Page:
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Talcott Parsons's Analytical Critique of Marxism's Concept of Alienation

David Sciulli
American Journal of Sociology
Vol. 90, No. 3 (Nov., 1984), pp. 514-540
Stable URL: http://www.jstor.org/stable/2779294
Page Count: 27
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Talcott Parsons's Analytical Critique of Marxism's Concept of Alienation
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Abstract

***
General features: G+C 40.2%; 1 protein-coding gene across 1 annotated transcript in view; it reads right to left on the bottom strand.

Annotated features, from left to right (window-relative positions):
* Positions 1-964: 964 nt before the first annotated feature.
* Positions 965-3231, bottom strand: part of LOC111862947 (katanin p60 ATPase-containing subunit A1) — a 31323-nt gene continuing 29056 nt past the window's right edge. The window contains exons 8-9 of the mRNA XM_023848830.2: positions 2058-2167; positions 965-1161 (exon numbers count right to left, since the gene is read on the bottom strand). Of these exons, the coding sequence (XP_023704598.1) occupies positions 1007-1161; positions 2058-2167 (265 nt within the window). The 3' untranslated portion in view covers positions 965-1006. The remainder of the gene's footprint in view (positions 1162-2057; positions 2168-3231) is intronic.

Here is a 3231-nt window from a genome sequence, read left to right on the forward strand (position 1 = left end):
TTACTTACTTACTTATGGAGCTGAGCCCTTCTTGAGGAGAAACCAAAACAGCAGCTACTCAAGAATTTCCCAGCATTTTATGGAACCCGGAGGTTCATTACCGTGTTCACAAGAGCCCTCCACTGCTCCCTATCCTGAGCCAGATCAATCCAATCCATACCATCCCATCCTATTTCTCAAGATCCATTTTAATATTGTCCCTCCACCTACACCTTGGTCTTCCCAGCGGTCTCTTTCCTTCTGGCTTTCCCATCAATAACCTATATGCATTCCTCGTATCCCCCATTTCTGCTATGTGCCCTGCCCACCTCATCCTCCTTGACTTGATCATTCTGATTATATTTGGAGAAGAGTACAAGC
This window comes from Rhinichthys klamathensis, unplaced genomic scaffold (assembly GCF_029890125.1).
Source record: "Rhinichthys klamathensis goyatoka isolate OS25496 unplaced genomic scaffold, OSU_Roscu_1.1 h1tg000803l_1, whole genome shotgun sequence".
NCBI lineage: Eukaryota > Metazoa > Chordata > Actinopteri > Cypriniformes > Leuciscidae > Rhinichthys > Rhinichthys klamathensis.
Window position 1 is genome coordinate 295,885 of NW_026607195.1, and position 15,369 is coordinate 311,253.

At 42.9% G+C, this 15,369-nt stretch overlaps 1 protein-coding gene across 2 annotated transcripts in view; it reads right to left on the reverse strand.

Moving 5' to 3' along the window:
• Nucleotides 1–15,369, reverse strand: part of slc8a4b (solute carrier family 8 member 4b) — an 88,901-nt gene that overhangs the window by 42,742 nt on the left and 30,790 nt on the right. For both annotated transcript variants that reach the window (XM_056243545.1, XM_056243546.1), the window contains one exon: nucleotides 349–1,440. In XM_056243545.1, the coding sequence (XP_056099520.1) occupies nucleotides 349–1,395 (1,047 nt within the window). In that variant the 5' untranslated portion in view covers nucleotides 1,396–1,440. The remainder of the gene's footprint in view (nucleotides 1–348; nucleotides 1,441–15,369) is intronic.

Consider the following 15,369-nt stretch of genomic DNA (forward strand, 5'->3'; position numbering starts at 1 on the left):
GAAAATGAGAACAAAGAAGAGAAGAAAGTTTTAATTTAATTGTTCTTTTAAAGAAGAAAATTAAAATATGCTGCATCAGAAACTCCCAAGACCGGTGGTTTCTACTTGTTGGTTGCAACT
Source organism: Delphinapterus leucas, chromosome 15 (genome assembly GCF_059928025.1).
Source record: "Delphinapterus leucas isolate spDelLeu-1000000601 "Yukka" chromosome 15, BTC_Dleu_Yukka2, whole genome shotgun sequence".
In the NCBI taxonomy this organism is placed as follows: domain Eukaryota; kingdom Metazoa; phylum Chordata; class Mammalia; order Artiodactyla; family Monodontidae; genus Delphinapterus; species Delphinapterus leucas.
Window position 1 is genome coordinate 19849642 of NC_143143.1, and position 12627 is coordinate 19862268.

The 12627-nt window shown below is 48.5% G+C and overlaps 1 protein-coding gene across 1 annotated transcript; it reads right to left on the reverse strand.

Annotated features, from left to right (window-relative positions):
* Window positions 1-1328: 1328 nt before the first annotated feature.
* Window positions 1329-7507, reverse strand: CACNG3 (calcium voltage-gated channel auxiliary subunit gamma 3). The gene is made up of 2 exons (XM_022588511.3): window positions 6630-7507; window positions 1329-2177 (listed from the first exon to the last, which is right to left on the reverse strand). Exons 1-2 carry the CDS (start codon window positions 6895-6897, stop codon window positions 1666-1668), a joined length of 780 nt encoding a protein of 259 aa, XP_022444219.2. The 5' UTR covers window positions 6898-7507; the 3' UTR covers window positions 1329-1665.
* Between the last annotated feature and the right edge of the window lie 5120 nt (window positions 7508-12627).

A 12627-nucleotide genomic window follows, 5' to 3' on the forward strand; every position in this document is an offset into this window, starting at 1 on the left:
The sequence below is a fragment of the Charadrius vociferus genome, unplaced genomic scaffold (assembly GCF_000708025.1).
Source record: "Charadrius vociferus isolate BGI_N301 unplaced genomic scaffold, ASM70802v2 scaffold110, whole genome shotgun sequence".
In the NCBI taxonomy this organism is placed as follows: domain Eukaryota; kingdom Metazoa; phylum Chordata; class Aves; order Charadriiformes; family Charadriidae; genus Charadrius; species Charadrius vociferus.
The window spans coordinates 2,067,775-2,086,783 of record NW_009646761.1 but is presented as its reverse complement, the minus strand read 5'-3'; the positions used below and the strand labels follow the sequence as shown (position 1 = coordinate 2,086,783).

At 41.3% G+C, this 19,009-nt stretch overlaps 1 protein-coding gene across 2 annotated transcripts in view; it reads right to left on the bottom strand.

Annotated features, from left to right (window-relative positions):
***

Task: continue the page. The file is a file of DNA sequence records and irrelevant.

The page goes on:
Parsons's approach to the problem of alienation is compared with the Marxian use of the concept, as illustrated by C. B. Macpherson's critique of power in liberal-democratic societies. Macpherson shows that disalienation is possible in Marxist theory only if material abundance or undifferentiated access to the means of production is provided. In contrast, Parsons's approach to the study of modern society emphasizes that differentiated responsibility and authority for production and organization are irreversible and increasing. Because of this systemic trend toward functional differentiation, a single normative standard for recognizing either necessity or abundance in absolute terms cannot be assumed. Parsons's analytical approach to the economic subsystem of the social system also moves him to reject economists' notions of consumer sovereignty and utility. Thus, his schema dismisses a anachronisms bothe the "absolutism" of the model of the free market.

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